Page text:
Leaf Nation Logo
Photo by boro.vision

Leaf Glass Special: Yunk Glass

Much of Yunker’s work seems to speak to both the adult and child brain simultaneously.

Yunk Glass doesn’t just blow glass, he breathes life into it. His work features cartoonish appendages or fully formed, tiny humanoids that look like they could move across the table and hand you a lighter. Like something out of an old TOOL music video, these faceless homunculi seem both ready to spring to life and trapped in a moment of expression – prompting the artist to refer to them on his website as “Yunktionals.”

Operating out of the Lone Star State, Josh Yunker has spent the last 15 years honing his craft. Originally taught to make spoon pipes on a production line style, afterwards he found himself spending any time outside of the nine-to-five grind out in his mom’s garage practicing glassblowing. After two years of moonlighting, he turned to the craft full time and started working on the style he’s become so well known for. Alongside these animated pipes and rigs, his work with pendants, marbles and glassware are all in high demand when released online and sell out quickly. Perhaps it’s because much of Yunker’s work seems to speak to both the adult and child brain simultaneously – impressing you with its contrasting use of black with clear glass, the skill in the shaping of the tiny appendages, and also making you feel as if you’re holding something that could come to life at any moment. It’s a style that is both super individualistic and yet calls back to the work of Osvaldo Cavandoli, Hayao Miyazaki or Disney Animation. If “Beauty and the Beast” would have had a pipe in the castle, it would for sure have been a Yunk Glass piece voiced by Werner Herzog.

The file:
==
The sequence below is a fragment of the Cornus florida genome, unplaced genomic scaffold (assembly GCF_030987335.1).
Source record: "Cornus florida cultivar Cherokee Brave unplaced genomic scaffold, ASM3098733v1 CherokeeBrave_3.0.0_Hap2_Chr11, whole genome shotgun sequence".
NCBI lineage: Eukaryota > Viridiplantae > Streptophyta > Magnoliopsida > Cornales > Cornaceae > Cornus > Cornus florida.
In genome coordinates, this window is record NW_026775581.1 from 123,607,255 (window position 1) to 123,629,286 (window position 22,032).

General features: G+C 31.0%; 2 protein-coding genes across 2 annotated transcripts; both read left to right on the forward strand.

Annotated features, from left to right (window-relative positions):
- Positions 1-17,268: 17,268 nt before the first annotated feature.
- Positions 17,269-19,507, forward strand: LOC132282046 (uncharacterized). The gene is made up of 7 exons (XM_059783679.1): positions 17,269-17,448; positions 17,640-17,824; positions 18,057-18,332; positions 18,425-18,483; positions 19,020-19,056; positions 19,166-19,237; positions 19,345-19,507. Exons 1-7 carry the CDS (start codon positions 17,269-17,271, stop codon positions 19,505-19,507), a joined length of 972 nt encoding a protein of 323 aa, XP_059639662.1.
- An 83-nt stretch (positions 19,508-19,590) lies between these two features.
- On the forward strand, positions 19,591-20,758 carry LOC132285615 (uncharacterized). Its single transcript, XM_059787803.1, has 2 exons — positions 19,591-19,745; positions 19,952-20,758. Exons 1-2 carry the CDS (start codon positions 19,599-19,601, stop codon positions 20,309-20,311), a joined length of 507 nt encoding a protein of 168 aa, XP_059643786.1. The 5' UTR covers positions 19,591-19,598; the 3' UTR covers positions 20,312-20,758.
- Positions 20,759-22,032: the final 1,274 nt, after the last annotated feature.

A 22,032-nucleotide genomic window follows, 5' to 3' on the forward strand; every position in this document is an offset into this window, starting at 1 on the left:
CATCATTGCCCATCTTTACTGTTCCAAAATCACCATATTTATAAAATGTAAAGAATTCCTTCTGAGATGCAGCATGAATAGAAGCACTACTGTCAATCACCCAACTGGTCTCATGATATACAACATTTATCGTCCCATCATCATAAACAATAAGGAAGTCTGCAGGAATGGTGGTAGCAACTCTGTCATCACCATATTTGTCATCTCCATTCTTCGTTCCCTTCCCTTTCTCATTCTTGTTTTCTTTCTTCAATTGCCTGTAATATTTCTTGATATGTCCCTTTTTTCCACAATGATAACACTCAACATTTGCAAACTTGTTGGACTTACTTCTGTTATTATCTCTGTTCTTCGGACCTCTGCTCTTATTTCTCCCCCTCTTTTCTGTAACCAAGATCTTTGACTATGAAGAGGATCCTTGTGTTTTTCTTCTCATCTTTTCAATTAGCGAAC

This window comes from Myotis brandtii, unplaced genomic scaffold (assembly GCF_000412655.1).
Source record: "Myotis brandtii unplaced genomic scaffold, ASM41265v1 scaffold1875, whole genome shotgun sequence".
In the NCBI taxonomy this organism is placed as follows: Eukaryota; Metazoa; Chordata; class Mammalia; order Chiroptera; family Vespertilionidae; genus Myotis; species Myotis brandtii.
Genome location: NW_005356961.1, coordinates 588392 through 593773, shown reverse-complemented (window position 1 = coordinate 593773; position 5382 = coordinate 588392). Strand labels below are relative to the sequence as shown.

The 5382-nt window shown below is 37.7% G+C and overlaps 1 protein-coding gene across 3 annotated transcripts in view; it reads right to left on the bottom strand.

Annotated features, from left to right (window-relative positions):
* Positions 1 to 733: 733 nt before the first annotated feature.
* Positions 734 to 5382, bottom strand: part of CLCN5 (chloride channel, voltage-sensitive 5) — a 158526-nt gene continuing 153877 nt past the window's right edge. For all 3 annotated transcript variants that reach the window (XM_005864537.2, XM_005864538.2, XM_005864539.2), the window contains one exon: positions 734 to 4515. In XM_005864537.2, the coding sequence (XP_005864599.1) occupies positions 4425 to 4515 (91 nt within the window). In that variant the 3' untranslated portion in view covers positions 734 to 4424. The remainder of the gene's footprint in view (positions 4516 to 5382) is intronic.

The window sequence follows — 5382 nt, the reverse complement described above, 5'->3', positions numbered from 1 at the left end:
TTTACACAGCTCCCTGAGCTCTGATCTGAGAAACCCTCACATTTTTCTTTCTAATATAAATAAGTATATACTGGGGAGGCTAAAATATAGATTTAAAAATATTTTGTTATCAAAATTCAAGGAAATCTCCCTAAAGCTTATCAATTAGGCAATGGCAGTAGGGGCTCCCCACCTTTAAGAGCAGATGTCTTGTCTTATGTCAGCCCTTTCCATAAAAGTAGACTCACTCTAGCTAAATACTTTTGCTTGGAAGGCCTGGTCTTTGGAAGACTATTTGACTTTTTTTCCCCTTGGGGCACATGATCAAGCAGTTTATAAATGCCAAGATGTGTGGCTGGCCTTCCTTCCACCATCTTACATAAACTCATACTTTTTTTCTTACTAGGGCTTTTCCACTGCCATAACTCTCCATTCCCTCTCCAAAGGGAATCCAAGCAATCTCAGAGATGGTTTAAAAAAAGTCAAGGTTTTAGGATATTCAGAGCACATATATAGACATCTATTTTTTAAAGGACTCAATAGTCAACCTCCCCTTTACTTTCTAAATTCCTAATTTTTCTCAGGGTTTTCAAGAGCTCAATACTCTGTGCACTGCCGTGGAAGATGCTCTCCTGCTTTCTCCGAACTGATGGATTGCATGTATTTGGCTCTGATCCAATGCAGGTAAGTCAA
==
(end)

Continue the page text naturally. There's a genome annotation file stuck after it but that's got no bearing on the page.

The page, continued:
If you ask, Yunker will tell you his work is a distilled mixture of two prominent glass art styles: Sculpted and Venetian. Sculpted references a glass object’s ability to reference something familiar in our world. Venetian style often makes use of intricate and ornate techniques to exemplify and play with the language of glass. His aim is to “combine both philosophies by using the human form.” This duality that your brian perceives when seeing his work is the artist’s intention, hoping to convey something “both sterile and personal, high-brow and low-brow, black and white.” 

Yunker says his favorite kind of piece to create is something that allows him to work a new shape or style of piece into that of the human body, something that offers a challenge as to how much personality he can instill into the Venetian style. We asked Yunker what helped stoke the fire of inspiration and he said that he’s found the ability to take inspiration from seemingly everywhere – finding that much of it seems to spring out of everyday interactions with people and a desire to communicate with others. 

yunkglass.com | @yunkglass

Photos by @boro.vision

Are you 21 or older? This website requires you to be 21 years of age or older. Please verify your age to view the content, or click "Exit" to leave.